I then ask them how we balance the need to be specific without generalizing too much. We have a wider discussion over how sectarianization differs in Lebanon and Iraq, compared to Saudi Arabia, Iran, Syria, and Bahrain.
Let’s start from the beginning, to anchor this conversation. What does sectarianization actually mean and how is it different from sectarianism?
Danny Postel: Nader and I have been deeply immersed in debates about the Syrian conflict, starting pretty much when it began in 2011. In 2012, we began to organize an international conference around the Syrian crisis at the University of Denver, where we both were at the time (eventually a book came out of that conference, entitled The Syria Dilemma ). One of the things that struck us as we were immersed in this debate and research around Syria was how right, left and center—across the ideological spectrum—the narrative about what the Syrian conflict was about so often reverted to tired, lazy, orientalist tropes about how “that’s just how these people are; what do you expect from a region awash in sectarian hatreds that go back centuries.”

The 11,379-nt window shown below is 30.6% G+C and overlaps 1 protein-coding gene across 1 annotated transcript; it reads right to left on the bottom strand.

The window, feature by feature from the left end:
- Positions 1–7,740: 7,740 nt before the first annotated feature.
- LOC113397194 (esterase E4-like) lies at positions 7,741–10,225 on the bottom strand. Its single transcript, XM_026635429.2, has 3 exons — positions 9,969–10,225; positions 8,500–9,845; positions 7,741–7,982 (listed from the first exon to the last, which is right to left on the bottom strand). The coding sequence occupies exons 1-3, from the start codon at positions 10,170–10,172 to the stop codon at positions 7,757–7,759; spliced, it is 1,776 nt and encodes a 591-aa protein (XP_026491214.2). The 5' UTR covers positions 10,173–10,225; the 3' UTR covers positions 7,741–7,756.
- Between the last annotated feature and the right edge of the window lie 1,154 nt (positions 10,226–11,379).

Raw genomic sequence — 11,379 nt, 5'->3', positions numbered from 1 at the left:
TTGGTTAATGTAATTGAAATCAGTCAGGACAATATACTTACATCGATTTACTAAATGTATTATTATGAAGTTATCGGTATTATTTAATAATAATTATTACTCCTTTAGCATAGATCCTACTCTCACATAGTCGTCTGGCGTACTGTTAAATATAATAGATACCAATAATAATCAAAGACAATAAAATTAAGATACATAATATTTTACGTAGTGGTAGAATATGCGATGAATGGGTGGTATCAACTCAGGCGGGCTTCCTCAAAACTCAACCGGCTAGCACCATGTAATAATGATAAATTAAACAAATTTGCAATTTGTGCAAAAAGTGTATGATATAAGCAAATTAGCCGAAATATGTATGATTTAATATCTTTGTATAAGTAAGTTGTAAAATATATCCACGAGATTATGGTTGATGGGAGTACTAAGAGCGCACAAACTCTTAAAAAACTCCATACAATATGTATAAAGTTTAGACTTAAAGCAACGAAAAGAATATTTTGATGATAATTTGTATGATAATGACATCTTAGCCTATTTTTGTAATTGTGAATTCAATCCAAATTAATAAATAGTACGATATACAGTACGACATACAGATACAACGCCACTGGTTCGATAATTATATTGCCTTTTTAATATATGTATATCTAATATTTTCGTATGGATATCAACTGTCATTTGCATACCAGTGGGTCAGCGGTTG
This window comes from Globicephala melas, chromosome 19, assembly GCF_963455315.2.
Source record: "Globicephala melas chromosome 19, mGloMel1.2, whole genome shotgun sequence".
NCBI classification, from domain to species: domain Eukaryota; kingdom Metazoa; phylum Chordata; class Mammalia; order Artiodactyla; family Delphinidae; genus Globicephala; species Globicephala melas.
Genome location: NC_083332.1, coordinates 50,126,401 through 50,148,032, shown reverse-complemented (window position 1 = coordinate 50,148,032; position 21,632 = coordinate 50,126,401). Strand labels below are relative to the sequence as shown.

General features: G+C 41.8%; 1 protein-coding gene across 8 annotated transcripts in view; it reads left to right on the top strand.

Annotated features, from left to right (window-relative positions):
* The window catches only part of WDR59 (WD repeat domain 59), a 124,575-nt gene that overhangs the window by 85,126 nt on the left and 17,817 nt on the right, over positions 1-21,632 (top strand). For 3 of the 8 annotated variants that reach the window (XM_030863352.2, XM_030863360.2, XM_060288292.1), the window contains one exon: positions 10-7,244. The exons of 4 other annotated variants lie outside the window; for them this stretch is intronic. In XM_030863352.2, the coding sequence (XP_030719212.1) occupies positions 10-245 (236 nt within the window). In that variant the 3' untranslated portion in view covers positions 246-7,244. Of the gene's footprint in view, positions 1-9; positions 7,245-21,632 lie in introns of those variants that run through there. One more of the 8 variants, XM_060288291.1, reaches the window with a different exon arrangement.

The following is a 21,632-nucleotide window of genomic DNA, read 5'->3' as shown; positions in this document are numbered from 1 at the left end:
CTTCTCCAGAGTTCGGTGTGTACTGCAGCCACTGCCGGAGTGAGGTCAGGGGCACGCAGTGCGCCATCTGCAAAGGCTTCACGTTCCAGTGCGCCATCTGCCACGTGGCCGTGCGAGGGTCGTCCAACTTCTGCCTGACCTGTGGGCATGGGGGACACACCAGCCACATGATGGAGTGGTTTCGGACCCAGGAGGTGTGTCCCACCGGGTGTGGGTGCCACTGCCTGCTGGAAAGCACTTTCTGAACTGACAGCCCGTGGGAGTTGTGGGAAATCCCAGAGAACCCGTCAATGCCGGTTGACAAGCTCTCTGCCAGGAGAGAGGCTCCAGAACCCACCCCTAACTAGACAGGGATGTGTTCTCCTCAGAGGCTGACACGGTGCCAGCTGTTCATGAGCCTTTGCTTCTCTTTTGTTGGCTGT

Again, this was across the spectrum—Fox News was of course talking about how these people are “savages animated by religious passions and have always hated each other;” “You just have to let it bleed;” and “That’s just what they do in that part of the world.” There were people like Thomas Friedman in the center: he wrote a column on Yemen where he said something like “This is a conflict based on a dispute over who the rightful heir to the Prophet Mohammed should have been—how do you expect a conflict rooted in an issue like that to be resolved?” And even on the left, there were people like Patrick Cockburn of the Independent who used almost the identical language but framed with a left slant.